Playcrafters Barn Theatre's romantic comedy The 13th of Paris leans more toward the romantic than the comedy, yet remains charming. Director Dana Moss-Peterson handles playwright Mat Smart's examination of imperfect love held up against idealized standards with respect for its eventual moral, and while the production could undoubtedly be funnier, it's not ruined by the more serious approach taken here.
What's beautiful about Smart's tale are the unexpected paths his plot takes. As Vincent (the dashing Jordan Smith) paces about his grandparents' Paris apartment in the 13th arrondissement, dressed in a full suit except for shoes and pants, he begs his grandfather Jacques (Scott Tunnicliff) to reveal the keys to finding a love like his. Based on the suitcase of letters Jacques wrote to Chloe (Lisa Kahn), Vincent presumes their romance was Parisian perfection. Vincent's own, however, lacks similar passion, primarily because his girlfriend Annie (Bailey Hager) doesn't ever get angry with him. Longing for more emotion from his relationship yet not getting it, Vincent has consequently run off to Paris, without telling Annie, to sort things through.
Smart's script is not without flaws, though, and its weaknesses also expose Moss-Peterson's. There's far too much exposition in the beginning, with Smart apparently feeling the need to explain what seems like every detail of Vincent's situation, the apartment's significance, and the history of Jacques' and Chloe's relationship. As Smart's early dialogue drones on and on, Moss-Peterson's too-literal staging is exposed. When Vincent references the bed in which his grandparents slept, he crosses the room to stand next to and gesture toward it. When he mentions his grandparents, he crosses to and grabs a photo of the couple. Granted, Moss-Peterson is obviously trying to do something to match the staging to the script, but this lack of subtlety grated on my nerves. Once we're finally past the lengthy back stories, however, Moss-Peterson's take on the material unfolds in a much more natural manner, although the actors sometimes seem to meander rather than move with purpose.
In terms of The 13th of Paris' characters, I found myself envying Vincent for having such a poised, eloquent grandfather with whom to talk (and with no offense intended to my own, wonderful grandfather). Tunnicliff, dressed smartly in a pin-stripe suit and appropriate chapeau, commands the stage as he takes a stroll here or executes a few dance steps there, and delivering lines such as "Any thought you have without pants is not worth thinking" in a flawless French accent, the actor elicited the majority of Friday's relatively few laughs. (The only way Tunnicliff could be more perfect in the role would be if he were actually French.) He's so good each and every time he's on stage that almost from the play's start, I lamented that I don't get to see enough of Tunnicliff in area productions.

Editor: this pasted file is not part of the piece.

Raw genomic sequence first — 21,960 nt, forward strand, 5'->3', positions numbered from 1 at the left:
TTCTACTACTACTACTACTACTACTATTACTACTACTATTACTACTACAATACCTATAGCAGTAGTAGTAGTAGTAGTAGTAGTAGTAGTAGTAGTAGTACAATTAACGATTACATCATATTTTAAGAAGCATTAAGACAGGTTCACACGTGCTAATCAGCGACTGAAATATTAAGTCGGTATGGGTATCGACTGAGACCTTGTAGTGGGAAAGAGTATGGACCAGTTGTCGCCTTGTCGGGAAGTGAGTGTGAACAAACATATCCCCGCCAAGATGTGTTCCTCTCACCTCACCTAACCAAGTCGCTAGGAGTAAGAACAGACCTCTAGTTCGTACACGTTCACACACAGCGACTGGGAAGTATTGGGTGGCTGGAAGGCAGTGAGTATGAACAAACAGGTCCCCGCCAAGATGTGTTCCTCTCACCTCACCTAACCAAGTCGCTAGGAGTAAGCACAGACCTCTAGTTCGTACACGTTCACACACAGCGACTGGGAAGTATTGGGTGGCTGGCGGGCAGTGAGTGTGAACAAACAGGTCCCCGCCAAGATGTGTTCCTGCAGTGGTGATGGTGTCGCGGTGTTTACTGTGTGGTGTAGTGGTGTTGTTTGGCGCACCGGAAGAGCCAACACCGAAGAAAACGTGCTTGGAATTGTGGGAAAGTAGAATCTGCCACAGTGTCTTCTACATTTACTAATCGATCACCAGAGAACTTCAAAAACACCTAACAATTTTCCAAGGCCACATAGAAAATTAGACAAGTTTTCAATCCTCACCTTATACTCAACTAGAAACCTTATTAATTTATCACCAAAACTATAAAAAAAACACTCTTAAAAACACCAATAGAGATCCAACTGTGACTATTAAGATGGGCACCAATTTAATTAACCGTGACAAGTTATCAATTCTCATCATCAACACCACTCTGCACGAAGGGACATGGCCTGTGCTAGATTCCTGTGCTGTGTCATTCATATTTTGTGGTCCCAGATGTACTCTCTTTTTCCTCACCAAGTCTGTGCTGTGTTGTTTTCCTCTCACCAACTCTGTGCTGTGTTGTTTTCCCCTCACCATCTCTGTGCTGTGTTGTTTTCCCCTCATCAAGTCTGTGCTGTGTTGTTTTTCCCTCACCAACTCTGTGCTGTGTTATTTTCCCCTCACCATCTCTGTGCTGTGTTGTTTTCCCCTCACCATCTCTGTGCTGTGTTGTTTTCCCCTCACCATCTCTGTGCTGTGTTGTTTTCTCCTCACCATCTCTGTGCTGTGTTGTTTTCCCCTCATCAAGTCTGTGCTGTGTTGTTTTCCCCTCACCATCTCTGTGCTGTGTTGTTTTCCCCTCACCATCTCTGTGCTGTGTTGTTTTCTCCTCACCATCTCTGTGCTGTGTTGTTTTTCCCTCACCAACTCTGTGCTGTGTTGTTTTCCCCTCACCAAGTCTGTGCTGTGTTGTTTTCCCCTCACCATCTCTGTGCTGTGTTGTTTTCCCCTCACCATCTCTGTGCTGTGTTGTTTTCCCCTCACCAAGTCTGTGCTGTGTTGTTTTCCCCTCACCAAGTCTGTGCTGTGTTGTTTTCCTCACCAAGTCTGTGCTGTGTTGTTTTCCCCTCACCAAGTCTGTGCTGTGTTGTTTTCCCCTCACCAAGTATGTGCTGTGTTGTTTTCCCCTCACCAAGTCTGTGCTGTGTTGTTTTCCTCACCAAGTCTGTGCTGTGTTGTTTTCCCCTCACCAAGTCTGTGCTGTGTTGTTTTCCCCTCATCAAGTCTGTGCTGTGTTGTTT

Similarly, I hailed the return of Tunnicliff's daughter Anna in a featured role. I fondly recall her Genesius Guild ingénues from several summers ago and have missed her presence since (though she has had chorus roles in the season-ending comedies), and here, Anna Tunnicliff breaks type and plays a drunken, loud-mouthed, chatty friend of Annie who visits Vincent along with her husband William (Tyler Henning). The actor nails the character's amusingly annoying nature as she fawns over Vincent and stumbles to the apartment building's shared bathroom to have loud sex.
Smith is in fine form as Vincent's internal struggle weighs on his heart, evidenced by the frustration on the actor's face and the agitation in his movements. Henning plays William with a mix of British politeness and Bohemian freedom, while Kahn makes the most of her every stage moment, even when simply sitting in the background, writing letters at a café. (The two featured cafés are the highlights of the scenic design, for which no one is credited in the program, as their locations are clear not only by the white-on-black Eiffel Tower and Statue of Liberty drawings behind them, but the decorative metal bistro table in the Paris café and mid-century wooden chairs in the American one.) Hager, too, is noteworthy for avoiding stereotype and portraying Annie as not overly girly, but rather a sincere, matter-of-fact kind of woman.
Friday's performance did suffer a bit from pacing issues, as Moss-Peterson allowed several moments to breathe for impact a little - sometimes a lot - too much. Overall, however, I left satisfied with Playcrafters' The 13th of Paris. Smart's script hits the right emotions while taking a journey that's unexpected and ultimately stirring, and while this production misses its comedic cues, it pulls at the heartstrings admirably.
The 13th of Paris runs at the Playcrafters Barn Theatre (4950 35th Avenue, Moline) through March 22, and more information and tickets are available by calling (309)762-0330 or visiting Playcrafters.com.